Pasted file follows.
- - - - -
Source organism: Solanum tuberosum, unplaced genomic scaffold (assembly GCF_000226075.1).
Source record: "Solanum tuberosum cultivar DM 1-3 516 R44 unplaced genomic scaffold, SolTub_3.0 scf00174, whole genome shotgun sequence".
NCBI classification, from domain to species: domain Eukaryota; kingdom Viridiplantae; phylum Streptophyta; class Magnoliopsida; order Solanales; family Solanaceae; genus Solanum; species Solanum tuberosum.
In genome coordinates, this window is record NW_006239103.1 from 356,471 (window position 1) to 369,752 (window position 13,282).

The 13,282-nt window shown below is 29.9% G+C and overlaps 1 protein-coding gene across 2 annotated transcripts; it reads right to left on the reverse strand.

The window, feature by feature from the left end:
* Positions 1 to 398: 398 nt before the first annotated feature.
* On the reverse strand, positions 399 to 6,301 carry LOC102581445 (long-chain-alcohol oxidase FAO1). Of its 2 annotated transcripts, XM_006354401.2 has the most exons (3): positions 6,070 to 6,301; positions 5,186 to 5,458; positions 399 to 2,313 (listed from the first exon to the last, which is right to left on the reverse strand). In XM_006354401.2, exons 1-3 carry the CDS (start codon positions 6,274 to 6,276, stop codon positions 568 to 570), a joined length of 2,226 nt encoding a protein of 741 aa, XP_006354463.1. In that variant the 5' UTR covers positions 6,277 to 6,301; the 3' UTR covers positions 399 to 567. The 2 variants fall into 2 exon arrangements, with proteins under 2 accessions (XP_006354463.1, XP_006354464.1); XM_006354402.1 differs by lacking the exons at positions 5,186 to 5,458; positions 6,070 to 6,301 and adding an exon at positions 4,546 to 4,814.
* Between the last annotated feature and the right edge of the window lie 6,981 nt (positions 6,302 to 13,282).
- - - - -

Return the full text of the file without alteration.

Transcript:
Source organism: Solanum tuberosum, unplaced genomic scaffold (assembly GCF_000226075.1).
Source record: "Solanum tuberosum cultivar DM 1-3 516 R44 unplaced genomic scaffold, SolTub_3.0 scf00174, whole genome shotgun sequence".
NCBI classification, from domain to species: domain Eukaryota; kingdom Viridiplantae; phylum Streptophyta; class Magnoliopsida; order Solanales; family Solanaceae; genus Solanum; species Solanum tuberosum.
In genome coordinates, this window is record NW_006239103.1 from 356,471 (window position 1) to 369,752 (window position 13,282).

The 13,282-nt window shown below is 29.9% G+C and overlaps 1 protein-coding gene across 2 annotated transcripts; it reads right to left on the reverse strand.

The window, feature by feature from the left end:
* Positions 1 to 398: 398 nt before the first annotated feature.
* On the reverse strand, positions 399 to 6,301 carry LOC102581445 (long-chain-alcohol oxidase FAO1). Of its 2 annotated transcripts, XM_006354401.2 has the most exons (3): positions 6,070 to 6,301; positions 5,186 to 5,458; positions 399 to 2,313 (listed from the first exon to the last, which is right to left on the reverse strand). In XM_006354401.2, exons 1-3 carry the CDS (start codon positions 6,274 to 6,276, stop codon positions 568 to 570), a joined length of 2,226 nt encoding a protein of 741 aa, XP_006354463.1. In that variant the 5' UTR covers positions 6,277 to 6,301; the 3' UTR covers positions 399 to 567. The 2 variants fall into 2 exon arrangements, with proteins under 2 accessions (XP_006354463.1, XP_006354464.1); XM_006354402.1 differs by lacking the exons at positions 5,186 to 5,458; positions 6,070 to 6,301 and adding an exon at positions 4,546 to 4,814.
* Between the last annotated feature and the right edge of the window lie 6,981 nt (positions 6,302 to 13,282).